April 4, 2018 – There have been a number of important developments in the U.S.-China trade relationship just in the last couple of weeks. Here are the highlights:
On March 22nd, President Donald Trump signed a memorandum into law, pursuant to his authority under Section 301 of the Trade Act of 1974 (19 U.S.C. § 2411), directing the United States Trade Representative (“USTR”) to publish a list of products in the Federal Register that could ultimately be subject to 25% U.S. tariff surcharges. USTR’s proposed list targets products that allegedly benefit from Chinese intellectual property-related policies, practices, and acts geared toward positioning China as a global leader in advanced technologies by the year 2025. Sectors to which to the proposed tariffs are targeted include aerospace, agriculture, information and communication technology, machinery, robotics, semiconductors, and tires.
On March 23rd, the Ministry of Finance of the People’s Republic of China (“MOFCOM”) issued a press release in response to an action the Administration announced on March 8th (proclaiming of global steel and aluminum tariffs under Section 232 of the Trade Expansion Act of 1962). In China’s view, the Section 232 action was a disguised safeguard. China therefore decided that, pursuant to the WTO Agreement on Safeguards, it was entitled to place compensatory tariffs on seven categories of U.S. products spanning 128 tariff lines.
On April 1st, MOFCOM announced (translation required) the imposition of tariff surcharges of 15% and 25%, effective April 2, 2018, on 128 U.S. products.
On April 3rd, USTR published a proposed list of 1,300 Chinese products that could be subject to tariff surcharges worth approximately $50 billion, following USTR’s determination that Chinese intellectual property-related policies, practices, and acts, including forced technology transfers, have resulted in harm to the U.S. economy of an equivalent amount.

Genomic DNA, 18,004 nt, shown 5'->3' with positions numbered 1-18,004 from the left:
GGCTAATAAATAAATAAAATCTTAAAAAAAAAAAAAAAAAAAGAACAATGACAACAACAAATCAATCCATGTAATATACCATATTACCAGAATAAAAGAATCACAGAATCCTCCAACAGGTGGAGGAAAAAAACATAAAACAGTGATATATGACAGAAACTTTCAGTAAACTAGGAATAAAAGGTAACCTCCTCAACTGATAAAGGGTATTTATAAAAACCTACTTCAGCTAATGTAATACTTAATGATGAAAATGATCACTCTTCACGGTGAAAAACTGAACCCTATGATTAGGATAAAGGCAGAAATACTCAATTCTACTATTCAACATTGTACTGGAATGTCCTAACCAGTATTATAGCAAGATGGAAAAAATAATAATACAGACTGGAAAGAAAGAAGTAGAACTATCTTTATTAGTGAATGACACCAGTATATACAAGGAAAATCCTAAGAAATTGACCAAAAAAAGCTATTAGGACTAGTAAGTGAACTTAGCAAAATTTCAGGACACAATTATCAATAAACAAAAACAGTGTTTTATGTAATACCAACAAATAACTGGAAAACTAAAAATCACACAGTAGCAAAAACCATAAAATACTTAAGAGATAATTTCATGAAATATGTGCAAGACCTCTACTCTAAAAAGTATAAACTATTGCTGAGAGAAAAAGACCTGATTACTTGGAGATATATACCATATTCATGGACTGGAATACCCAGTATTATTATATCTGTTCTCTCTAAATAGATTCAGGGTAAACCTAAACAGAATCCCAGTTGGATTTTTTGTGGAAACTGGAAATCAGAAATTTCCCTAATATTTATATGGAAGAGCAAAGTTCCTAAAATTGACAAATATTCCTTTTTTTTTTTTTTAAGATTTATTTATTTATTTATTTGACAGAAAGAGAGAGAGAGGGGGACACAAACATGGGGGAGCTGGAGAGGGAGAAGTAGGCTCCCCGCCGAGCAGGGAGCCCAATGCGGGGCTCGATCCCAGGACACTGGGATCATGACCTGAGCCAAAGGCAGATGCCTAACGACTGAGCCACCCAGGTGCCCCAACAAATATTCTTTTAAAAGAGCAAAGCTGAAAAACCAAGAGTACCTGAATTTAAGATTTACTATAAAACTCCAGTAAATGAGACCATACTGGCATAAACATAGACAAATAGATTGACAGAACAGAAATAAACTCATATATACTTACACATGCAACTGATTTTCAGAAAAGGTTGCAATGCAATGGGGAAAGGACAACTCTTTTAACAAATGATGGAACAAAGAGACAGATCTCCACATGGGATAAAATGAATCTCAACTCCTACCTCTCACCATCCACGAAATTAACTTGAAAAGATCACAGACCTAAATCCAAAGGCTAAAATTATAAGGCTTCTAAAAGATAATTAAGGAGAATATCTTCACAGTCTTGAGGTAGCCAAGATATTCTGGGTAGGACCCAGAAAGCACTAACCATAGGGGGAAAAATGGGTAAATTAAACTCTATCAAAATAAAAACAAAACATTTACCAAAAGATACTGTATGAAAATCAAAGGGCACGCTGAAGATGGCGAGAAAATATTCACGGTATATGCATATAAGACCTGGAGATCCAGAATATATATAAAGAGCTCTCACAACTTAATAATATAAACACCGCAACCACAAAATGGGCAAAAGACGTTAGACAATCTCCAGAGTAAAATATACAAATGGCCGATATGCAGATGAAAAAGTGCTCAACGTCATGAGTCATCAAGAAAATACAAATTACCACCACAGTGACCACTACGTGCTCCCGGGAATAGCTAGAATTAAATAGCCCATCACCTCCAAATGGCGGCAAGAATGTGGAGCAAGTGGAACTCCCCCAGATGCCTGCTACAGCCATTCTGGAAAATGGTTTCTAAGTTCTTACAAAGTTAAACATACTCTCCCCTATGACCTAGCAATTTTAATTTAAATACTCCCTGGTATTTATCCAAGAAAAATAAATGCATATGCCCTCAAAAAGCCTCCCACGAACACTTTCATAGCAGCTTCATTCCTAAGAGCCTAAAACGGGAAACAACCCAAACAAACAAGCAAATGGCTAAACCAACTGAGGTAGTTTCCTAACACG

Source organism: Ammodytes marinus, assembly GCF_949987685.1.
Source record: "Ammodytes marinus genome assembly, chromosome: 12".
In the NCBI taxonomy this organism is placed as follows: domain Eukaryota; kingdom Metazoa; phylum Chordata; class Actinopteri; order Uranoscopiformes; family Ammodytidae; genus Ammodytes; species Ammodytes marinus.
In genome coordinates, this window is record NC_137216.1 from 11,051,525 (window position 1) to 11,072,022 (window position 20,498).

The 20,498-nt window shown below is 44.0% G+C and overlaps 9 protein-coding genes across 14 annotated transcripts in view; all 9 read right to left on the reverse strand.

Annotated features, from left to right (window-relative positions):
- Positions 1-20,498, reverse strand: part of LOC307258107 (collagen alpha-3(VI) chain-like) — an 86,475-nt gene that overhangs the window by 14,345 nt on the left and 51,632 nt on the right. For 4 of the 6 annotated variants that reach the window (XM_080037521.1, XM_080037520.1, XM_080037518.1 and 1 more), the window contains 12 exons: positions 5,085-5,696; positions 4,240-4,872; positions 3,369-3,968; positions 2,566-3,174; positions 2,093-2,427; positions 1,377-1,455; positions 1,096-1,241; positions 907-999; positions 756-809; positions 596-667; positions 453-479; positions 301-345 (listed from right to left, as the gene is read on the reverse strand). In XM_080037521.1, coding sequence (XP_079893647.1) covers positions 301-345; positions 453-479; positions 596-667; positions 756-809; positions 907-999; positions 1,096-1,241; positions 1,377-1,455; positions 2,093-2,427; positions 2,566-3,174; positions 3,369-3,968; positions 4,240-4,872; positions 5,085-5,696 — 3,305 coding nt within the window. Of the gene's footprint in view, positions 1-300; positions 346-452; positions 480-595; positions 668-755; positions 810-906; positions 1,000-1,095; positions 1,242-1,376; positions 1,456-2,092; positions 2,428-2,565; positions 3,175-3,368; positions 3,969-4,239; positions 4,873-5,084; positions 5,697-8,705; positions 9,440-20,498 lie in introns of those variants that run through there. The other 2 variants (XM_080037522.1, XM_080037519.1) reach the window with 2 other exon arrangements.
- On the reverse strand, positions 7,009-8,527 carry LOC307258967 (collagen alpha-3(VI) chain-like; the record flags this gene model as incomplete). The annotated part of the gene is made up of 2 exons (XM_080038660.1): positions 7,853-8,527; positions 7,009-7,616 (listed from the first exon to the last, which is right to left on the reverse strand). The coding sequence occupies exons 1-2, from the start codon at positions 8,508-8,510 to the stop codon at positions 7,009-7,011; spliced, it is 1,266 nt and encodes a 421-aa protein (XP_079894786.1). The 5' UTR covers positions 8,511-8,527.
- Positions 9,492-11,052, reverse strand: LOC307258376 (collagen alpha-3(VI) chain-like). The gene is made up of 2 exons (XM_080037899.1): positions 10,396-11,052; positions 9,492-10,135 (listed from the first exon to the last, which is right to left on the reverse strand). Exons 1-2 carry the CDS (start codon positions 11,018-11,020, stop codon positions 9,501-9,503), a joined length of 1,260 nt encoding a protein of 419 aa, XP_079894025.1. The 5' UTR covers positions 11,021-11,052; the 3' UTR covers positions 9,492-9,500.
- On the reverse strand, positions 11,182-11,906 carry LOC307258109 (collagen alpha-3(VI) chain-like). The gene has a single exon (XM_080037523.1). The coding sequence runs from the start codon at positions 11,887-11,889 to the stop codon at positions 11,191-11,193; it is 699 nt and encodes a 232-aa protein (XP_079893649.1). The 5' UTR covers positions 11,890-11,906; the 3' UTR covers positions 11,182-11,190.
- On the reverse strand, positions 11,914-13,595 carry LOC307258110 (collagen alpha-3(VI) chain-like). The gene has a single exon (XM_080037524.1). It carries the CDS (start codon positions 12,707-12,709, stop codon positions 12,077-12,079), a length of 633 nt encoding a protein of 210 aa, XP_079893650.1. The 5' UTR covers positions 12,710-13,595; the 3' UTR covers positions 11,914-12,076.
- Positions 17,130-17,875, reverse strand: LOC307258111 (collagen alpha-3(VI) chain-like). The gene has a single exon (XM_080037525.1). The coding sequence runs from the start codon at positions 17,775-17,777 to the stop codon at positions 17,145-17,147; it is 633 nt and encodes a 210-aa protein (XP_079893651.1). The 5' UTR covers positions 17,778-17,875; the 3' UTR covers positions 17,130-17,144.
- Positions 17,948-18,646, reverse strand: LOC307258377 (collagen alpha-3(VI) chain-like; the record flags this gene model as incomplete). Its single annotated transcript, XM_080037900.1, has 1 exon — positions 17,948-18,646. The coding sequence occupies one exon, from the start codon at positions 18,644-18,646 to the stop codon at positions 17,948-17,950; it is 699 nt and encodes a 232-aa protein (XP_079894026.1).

Finally, China has just today reportedly decided to levy an additional 25% tariff surcharge on around $50 billion of U.S. imports, covering 106 U.S. products (translation required), including soybeans, cars, aircraft, and chemicals, should the United States follow through with implementation of the proposed intellectual property-related tariff surcharges. China argues that the United States may not unilaterally impose these surcharges consistent with WTO principles.
Details on China’s Response to U.S. Steel and Aluminum Tariffs
MOFCOM’s March 23rd announcement indicated that 120 of the 128 U.S. products, classifiable under the following five product categories, would be subject to a 15% tariff surcharge: (i) fresh fruits, dry fruits and nut products; (ii) wine; (iii) modified ethanol, (iv) ginseng roots; and (v) seamless steel pipes. Tariff surcharges on these products would impact $977 million worth of annual U.S exports to China. The remaining eight products, classifiable as pork and pork products and aluminum scrap, would be subject to a 25% tariff surcharge which, by MOFCOM’s estimation, would affect some $1.992 billion worth annually of U.S. shipments to China. At that time, China indicated it would implement the 15% tariff surcharges shortly after expiration of a 30-day consultation period required under the WTO Agreement on Safeguards, and that it would implement the 25% tariff surcharges only “after further evaluating the impact of the U.S. measures on China.”
On April 1st, however, MOFCOM announced that on April 2nd it would impose surcharges for the entire list of 128 tariff lines. A MOFCOM spokesperson clarified, in a statement (translation required), that China decided to impose all of the tariff surcharges on an expedited basis after determining it was unlikely to reach consensus with the United States through WTO safeguards consultations.
The instructions accompanying USTR’s proposed Section 301 list indicate that USTR will hold a public hearing on May 15th. Parties wishing to testify at the hearing about the list must file a request to testify by April 23rd, and submit written comments, if any, by May 11th. Post-hearing rebuttals are due by May 22nd. Pursuant to Section 304(b) of the Trade Act of 1974 (19 U.S.C. § 2414(b)), USTR is also required to consult appropriate agencies and advisory committees, namely the Section 301 Committee, and may request the views of the U.S. International Trade Commission regarding the probable impact of the Section 301 tariff surcharges on the U.S. economy.
Stock markets plunged on April 2nd in response to the latest trade skirmishes. We note that 84 of the 128 products impacted by MOFCOM’s April 1st announcement were U.S. food and agricultural products, accounting for $2 billion of affected shipments.